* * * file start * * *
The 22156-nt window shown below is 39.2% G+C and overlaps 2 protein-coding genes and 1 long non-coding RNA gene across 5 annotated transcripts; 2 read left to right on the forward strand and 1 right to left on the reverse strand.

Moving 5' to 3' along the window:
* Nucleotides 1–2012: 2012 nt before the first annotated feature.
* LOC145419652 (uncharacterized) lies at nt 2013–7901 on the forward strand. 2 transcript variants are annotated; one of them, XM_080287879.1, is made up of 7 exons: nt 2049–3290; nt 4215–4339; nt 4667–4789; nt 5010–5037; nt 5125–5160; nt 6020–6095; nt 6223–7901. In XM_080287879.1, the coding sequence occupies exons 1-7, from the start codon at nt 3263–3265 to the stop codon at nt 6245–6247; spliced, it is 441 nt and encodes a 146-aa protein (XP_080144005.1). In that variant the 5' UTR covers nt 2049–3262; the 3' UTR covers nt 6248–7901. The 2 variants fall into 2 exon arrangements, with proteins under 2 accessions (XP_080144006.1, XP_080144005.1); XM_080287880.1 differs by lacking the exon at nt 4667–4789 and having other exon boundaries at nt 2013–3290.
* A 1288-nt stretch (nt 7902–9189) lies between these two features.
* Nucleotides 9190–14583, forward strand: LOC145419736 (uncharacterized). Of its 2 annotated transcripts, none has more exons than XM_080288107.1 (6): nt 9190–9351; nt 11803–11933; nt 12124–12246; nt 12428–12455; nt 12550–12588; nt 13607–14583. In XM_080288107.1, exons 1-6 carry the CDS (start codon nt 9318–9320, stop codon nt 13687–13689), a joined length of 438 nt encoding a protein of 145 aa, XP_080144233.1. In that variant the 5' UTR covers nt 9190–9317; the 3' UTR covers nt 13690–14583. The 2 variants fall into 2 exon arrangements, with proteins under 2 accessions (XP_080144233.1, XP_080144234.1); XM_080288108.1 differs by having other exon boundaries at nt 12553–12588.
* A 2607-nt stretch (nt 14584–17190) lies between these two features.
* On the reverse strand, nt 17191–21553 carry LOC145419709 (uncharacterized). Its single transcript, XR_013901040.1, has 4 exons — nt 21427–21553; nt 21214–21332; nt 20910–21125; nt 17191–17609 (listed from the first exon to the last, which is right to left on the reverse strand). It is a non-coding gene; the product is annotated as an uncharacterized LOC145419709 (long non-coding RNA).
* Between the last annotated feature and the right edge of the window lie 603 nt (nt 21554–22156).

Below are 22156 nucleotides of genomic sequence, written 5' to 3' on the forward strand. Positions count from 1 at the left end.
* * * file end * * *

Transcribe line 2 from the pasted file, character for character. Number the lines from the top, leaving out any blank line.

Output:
Moving 5' to 3' along the window: